Michael Lind’s “How the South Skews America” asserts that the United States as a whole would be more like other English-speaking democracies – less violent, less religious, more socially mobile – without the South. The South, Lind argues, generally makes the United States worse in terms of most social markers. I don’t know if this argument is true, but Lind definitely does not prove it.
On principle, I think we should call out sloppy thinking and poor argumentation, and I think Lind’s article is a good example of something that needs criticism. But I also find the underlying attitude deeply troubling. There’s this lazy approach that too many commentators take – if it weren’t for those dumb rednecks, the United States would be a more enlightened place. This is harmful to progress in all sorts of ways, akin to assuming that it’s the highly visible KKK member who’s the worst manifestation of racism (see this great Ta-Nehisi Coates article). Lind claims he wants to avoid “lurid stereotypes of a monolithic South,” but such an approach characterizes his entire article.
The most eye-rolling example of Lind’s bad logic is about economic inequality: “Apart from California and New York, where statistics reflect the wealth of Wall Street, Hollywood and Silicon Valley, the South is the region with the greatest income inequality.” Okay, so the South is most unequal, except for the largest and fourth-largest states, which are the two cultural leaders of the country and hold about a fifth of the nation’s population.
Lind doesn’t provide an exact citation for that claim, but this measure of economic growth between 1979 and 2007 (the first thing I found with a little googling) for a state’s 1% lists the most unequal states as Connecticut, Massachusetts, New York, Wyoming, New Jersey, and Washington before you get to the first southern state, Florida, and then down another five to Virginia at 12. By Gini coefficient, there’s a bit more southern representation, but DC, New York, and Connecticut are your most unequal states. And there’s just the smell test – when you think about problems with economic mobility and economic inequality in the United States, is it the South that comes to mind? I think of the economic and political elite, among whom I would hazard southerners are underrepresented. The country club set in southern small towns is frequently terrible, but those aren’t the guys really running the show in the United States.
Some of his other points seem to be less about the South than about poor and black people. Even if we take for granted (and I don’t) that open religiosity are harmful, it’s African Americans who who are more likely among other racial and ethnic groups to report formal religious affiliation. Black people are more likely to be religiously affiliated and to claim that religion is important in their lives, and they’re more likely to be comfortable with religious expression among political leaders. Similarly, poor people and countries tend to be more religious than rich people and rich country. Perhaps the South is more religious because it’s poorer and blacker than the rest of the country.
We don’t have to use vague concepts like “The pre-modern ‘culture of honor'” that allegedly continues to exist in the South to understand southern violence: poor people and rural people are more violent. You can also do some uncomfortable things with this approach: Linds writes that “the South as a region, containing only a quarter of the population, accounted for 40.9 percent of U.S. violent crime.” Approximately the same percentage of prison inmates in the United States are black, and blacks are about half of homicide offenders, making up an even smaller portion of the population than do southerners; does that mean black people are more violent than white people? Or maybe there are other socioeconomic trends that are more compelling reasons? Also, I don’t know how seriously we should take criticisms of how “Southerners disproportionately support sanctioned violence in all of its forms, from military intervention abroad to capital punishment to corporal punishment of children” from Michael Lind, who wrote a book called Vietnam: The Necessary War, which – you guessed it – justifies America’s involvement in Vietnam as a necessary battle in the larger Cold War.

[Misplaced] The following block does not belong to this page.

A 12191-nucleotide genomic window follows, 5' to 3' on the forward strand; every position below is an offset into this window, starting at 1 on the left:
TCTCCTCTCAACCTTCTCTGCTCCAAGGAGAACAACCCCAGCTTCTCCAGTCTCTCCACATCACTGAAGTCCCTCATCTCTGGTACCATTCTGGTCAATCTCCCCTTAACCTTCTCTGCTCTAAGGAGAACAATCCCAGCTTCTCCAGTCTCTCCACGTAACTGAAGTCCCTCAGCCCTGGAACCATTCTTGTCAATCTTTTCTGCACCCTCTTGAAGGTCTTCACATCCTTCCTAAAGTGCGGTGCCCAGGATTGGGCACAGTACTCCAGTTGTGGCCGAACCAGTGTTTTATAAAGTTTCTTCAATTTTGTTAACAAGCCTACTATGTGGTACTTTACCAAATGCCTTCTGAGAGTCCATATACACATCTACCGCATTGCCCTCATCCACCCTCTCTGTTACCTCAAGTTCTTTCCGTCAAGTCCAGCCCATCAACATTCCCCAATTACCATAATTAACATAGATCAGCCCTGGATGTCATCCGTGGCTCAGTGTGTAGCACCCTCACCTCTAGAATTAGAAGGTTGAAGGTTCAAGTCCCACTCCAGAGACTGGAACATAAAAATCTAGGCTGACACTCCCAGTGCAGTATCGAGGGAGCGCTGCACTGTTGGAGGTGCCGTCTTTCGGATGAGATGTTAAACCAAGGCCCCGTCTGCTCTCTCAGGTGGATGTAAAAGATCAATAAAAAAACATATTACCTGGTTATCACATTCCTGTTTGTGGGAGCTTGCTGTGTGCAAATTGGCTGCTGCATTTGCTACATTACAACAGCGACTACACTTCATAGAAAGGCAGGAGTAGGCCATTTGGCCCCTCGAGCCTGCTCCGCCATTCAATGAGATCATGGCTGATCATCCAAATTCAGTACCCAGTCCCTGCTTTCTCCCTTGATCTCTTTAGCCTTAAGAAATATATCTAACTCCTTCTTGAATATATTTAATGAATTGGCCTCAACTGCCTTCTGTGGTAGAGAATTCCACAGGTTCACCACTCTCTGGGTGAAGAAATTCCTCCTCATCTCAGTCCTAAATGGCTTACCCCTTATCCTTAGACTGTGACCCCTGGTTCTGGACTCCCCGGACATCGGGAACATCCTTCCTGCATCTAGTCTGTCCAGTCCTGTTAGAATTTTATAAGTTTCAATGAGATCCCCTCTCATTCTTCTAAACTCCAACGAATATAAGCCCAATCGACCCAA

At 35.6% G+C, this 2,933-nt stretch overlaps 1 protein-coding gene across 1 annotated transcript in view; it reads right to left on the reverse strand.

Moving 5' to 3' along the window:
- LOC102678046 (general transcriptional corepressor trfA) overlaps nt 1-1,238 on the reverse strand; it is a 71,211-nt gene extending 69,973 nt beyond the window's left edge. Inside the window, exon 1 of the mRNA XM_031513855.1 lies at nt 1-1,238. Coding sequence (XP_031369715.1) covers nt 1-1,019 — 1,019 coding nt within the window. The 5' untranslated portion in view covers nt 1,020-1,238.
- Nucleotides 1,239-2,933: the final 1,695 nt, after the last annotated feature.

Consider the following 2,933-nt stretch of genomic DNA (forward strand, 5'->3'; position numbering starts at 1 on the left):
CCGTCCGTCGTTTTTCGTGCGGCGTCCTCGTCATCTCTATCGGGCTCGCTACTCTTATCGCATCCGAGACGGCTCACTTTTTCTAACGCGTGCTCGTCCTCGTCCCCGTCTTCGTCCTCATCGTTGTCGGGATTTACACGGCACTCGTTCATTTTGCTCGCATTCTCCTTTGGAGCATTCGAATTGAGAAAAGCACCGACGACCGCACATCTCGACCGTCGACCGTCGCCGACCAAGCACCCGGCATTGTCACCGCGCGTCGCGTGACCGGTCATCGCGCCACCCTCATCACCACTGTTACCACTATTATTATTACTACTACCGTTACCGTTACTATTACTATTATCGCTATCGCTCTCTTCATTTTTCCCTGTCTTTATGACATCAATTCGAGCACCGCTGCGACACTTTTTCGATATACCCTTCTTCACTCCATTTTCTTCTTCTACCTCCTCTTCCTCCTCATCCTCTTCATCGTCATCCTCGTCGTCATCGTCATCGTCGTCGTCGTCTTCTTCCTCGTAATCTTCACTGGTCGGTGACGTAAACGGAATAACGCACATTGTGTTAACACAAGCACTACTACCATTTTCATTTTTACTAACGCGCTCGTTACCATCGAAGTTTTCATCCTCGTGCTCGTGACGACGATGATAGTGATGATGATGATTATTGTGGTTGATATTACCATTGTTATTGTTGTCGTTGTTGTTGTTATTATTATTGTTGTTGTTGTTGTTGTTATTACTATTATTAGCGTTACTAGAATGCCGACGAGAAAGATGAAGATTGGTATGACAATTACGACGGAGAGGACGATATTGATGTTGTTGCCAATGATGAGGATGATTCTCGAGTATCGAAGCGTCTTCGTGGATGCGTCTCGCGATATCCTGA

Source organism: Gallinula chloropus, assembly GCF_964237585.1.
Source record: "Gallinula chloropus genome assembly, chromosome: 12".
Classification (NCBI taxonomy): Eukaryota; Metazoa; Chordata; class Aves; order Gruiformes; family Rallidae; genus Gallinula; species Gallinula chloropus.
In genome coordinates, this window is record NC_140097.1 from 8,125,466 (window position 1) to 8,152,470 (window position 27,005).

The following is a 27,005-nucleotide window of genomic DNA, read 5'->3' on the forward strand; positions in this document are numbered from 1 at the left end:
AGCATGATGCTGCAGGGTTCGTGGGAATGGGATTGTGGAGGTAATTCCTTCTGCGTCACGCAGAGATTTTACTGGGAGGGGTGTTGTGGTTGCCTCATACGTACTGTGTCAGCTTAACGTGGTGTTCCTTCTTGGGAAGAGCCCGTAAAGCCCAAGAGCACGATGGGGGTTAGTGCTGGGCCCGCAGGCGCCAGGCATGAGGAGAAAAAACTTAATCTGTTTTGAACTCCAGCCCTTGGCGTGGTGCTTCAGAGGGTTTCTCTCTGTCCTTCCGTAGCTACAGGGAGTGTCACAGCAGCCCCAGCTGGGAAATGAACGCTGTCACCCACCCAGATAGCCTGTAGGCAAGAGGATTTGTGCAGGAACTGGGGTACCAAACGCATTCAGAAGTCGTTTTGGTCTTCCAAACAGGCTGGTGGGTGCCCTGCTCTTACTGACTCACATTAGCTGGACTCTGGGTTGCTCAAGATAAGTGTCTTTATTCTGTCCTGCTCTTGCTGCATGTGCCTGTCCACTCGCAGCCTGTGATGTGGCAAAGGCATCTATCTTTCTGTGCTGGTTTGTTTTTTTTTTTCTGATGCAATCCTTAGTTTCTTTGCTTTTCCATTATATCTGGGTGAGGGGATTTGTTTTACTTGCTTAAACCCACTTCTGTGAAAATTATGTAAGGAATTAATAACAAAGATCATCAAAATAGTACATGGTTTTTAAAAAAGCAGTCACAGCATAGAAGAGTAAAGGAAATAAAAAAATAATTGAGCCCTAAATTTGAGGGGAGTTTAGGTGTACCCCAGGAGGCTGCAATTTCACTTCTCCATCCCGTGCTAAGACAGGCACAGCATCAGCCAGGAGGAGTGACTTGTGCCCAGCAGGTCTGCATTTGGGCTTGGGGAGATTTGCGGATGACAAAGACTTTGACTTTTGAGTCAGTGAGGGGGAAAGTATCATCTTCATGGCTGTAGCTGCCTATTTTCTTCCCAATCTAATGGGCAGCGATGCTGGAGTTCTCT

Nor am I convinced that southern whites are necessarily more racist than whites are in other parts of the country. Southern whites didn’t vote for Obama, but that’s because southern whites are conservative, and in the nation as a whole Obama won white voters about on track with other Democratic presidential candidates. This study suggests that it’s the rural Northeast and South with the most racists, which sounds right to me. Looking by tweets doesn’t suggest a particularly racist South. On this list of the most segregated cities in the United States, the only southern cities are Miami and St Louis, neither of which I would really characterize as “southern.”
I don’t want to deny that the South has problems with race, violence, and so on, or even that these problems are worse in the South than in other parts of the country. But it’s both wrong and counterproductive to assume that the differences between the South and the rest of the country are so significant, that they are differences of kind rather than of degree. The problem isn’t just that the South is racist or unequal, but that the United States is racist and unequal; the South is a part of that.